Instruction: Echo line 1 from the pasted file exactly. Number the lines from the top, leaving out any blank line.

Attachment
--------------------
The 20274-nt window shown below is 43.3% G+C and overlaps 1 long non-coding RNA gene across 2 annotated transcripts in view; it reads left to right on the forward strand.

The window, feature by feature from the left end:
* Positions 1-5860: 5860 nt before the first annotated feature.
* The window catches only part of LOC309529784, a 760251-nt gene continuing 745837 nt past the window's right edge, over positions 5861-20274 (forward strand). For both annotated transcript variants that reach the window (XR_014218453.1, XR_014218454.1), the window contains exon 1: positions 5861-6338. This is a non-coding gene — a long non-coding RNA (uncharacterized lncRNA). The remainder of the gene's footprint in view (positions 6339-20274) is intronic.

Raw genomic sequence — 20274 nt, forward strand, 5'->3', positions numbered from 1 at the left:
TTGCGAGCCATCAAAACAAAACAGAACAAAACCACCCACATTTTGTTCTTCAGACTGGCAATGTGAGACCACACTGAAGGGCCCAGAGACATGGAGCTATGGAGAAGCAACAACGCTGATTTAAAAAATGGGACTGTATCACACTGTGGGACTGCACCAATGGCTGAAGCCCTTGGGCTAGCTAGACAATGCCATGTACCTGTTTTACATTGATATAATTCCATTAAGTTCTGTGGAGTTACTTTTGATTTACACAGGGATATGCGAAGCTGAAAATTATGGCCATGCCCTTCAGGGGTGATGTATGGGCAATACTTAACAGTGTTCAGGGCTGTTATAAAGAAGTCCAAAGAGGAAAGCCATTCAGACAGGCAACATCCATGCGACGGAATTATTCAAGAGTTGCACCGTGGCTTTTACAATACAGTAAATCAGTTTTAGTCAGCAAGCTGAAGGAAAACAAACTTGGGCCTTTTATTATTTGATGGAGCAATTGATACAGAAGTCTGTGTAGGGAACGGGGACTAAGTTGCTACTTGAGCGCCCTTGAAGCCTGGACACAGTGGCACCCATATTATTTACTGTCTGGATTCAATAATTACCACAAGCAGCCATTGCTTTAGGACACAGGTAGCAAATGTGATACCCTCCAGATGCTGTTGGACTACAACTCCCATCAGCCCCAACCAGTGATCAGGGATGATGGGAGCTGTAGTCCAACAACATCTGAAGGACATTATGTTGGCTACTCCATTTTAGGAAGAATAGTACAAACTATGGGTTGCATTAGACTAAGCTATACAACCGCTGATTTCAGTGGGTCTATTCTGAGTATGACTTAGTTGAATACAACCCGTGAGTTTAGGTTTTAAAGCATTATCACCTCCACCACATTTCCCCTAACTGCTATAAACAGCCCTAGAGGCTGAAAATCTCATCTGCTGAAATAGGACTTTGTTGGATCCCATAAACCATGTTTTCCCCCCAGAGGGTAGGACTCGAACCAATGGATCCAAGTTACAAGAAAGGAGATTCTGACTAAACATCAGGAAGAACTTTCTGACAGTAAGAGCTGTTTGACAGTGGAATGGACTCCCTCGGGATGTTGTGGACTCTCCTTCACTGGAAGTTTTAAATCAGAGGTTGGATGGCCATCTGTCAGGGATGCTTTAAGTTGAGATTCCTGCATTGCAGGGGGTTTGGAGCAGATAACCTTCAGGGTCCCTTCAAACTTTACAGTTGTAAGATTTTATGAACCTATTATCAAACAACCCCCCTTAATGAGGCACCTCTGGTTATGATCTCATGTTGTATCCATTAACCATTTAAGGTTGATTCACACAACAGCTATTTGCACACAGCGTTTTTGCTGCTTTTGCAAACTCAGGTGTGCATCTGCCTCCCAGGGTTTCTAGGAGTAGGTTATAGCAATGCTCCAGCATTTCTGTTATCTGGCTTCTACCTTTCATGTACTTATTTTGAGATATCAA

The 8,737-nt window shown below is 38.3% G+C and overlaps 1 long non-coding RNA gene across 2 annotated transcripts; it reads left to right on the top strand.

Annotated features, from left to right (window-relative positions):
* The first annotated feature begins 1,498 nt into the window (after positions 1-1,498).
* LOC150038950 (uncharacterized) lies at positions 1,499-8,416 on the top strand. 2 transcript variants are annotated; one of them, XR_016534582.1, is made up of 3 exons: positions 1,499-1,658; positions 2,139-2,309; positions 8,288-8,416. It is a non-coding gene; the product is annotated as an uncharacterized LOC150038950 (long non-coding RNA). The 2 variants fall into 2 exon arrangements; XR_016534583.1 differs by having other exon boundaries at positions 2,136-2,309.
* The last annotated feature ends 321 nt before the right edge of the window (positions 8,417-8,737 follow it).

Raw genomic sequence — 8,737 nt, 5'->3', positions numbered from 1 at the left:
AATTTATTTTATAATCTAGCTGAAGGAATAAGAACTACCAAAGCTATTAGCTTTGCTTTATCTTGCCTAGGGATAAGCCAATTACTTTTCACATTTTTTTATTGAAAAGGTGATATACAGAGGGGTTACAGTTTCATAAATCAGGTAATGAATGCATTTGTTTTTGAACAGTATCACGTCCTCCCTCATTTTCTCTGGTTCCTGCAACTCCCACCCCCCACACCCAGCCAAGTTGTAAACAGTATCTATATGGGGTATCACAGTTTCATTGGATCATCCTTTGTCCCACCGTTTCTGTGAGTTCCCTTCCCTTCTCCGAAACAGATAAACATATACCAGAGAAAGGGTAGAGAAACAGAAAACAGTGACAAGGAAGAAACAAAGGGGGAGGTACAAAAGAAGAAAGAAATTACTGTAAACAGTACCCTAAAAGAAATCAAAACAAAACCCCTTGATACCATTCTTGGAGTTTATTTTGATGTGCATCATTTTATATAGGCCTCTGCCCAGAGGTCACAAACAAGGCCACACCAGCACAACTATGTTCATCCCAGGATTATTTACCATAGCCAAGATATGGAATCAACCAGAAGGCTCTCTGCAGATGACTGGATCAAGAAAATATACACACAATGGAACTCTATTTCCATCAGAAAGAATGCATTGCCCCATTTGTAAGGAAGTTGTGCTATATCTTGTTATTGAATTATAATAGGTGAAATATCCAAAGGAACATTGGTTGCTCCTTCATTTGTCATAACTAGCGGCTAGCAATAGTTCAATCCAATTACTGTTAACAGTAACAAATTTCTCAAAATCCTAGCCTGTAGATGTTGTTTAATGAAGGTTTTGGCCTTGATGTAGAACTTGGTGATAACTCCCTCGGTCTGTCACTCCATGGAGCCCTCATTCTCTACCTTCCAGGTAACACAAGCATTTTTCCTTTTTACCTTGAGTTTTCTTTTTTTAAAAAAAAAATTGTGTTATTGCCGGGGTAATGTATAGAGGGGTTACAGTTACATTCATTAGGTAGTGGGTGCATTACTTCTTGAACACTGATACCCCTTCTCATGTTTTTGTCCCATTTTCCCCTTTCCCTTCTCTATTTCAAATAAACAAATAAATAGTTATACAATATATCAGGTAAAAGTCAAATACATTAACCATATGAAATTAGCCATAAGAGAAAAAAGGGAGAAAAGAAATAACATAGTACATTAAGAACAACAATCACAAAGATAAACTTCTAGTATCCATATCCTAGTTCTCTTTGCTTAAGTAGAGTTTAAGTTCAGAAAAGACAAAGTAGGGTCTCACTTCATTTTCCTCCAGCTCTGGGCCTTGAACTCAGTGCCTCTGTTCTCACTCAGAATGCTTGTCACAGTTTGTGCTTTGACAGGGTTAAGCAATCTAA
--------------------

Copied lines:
The 20274-nt window shown below is 43.3% G+C and overlaps 1 long non-coding RNA gene across 2 annotated transcripts in view; it reads left to right on the forward strand.